Recently, a group of Winnipeg academics known as Palestine Teach-in Collective was censured by Liberal MP Ben Carr for not appearing “balanced.” Aside from the fact that panels are meant to present specialized, focused perspectives on a topic, the comment was highly inappropriate. Politicians’ partisanship should never, ever trespass into the realm of scholarly inquiry.
In spite of some U of M community members participating in the event, including Vanier Scholar and PhD student Fadi Ennab, UMSU ex-officio board member and UMGSA president Christopher Yendt said nothing in response to Carr’s overstep. Nor has UMSU commented on Arij Al Khafagi’s suspension from the college of nursing after she posted criticisms of Israel to her personal social media account.
UMSU hasn’t even chimed in on issues affecting other student unions. York University threatened to revoke its recognition of three student unions after they released a statement supporting Palestinians’ right to resist occupation. This statement echoes UN general assembly resolution 45/130 that Palestinians have the right to resist through armed struggle.
York’s admin is trying to set a precedent which, were it to become ingrained in Canadian universities, could threaten UMSU’s existence. Has the union even commented on this? Nope. Neither has UMGSA offered support for York’s graduate student association, one of the groups affected by the administration’s threats.
While there’s a rancid little truism circulating that people shouldn’t have to take sides on genocide, a union, which is specifically formed to do something for one side, the side of labourers and the marginalized — a union has to take a side.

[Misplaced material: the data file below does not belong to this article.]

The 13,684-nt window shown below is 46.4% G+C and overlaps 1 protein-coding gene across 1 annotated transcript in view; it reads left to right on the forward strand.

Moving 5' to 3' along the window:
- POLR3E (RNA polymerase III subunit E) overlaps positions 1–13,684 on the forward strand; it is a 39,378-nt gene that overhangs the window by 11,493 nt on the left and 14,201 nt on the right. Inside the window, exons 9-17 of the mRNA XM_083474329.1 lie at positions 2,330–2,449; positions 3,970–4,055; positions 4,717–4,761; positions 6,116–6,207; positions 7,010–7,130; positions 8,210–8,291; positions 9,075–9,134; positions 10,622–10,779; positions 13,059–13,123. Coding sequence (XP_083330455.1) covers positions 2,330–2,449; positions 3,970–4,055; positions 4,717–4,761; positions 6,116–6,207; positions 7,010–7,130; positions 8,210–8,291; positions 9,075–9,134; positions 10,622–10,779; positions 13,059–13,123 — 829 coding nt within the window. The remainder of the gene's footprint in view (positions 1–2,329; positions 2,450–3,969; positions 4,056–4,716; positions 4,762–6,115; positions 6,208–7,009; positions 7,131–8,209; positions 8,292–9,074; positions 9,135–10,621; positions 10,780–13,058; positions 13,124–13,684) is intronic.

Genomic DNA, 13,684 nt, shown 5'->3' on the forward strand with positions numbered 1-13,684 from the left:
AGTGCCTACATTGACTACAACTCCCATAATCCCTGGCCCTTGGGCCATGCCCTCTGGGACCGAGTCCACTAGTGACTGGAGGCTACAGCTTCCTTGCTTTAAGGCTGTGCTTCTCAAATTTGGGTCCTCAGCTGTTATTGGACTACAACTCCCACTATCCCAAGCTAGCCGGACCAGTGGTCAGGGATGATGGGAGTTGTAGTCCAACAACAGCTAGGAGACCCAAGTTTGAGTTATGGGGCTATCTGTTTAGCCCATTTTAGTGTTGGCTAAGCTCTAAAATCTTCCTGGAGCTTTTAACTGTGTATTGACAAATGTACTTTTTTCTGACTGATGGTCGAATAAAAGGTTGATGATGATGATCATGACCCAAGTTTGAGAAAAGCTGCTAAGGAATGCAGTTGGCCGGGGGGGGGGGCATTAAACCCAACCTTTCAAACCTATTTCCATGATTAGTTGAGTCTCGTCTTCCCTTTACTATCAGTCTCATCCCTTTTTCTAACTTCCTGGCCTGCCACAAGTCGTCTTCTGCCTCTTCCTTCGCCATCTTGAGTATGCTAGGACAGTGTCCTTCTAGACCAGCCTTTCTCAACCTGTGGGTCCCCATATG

Solidarity statements are more than just vacuous performative displays, they’re vital steps to building networks. Unions call on those networks for material support. UMFA’s war chest was supplemented by donations from other unions during the 2021 strike.
Through showing solidarity, we remind each other that a free and flourishing life for any one of us depends on universal liberation.
Stating our solidarity with oppressed people, and with the people who vocalize support for the oppressed, is vital brickwork. We need to start building something that can last, and we can’t do that if the people we entrust with decision-making power only use it to jump to become cogs in the machine.
UMSU should have commented on one of these local incidents rather than dancing around the word “Palestine” in a snivelling and fruitless effort to wait out a storm. Posting suicide hotline numbers to Instagram without even mustering up the courage to write “Palestine” in the caption smacks of self-preservation, like an attempt to avoid attaching the execs’ names to controversy in Google searches.
Evading clear commentary on how the plight of Palestinians is affecting students in Canada is a deplorable failure to observe the union’s obligations.
When I check back in with UMSU president Tracy Karuhogo and her team in five years to see if they’ve followed their predecessors into right-leaning politics or capitalist shilling, I’ll remember they kept quiet when their one job during a genocide was to say something.
Correction: The original version of this article omitted former UMSU president Tanjit Nagra’s administration changing its position from neutral to supporting UMFA during the 2016 strike. The article has been edited to remove this inaccuracy and now reflects Nagra’s administration’s changing stances.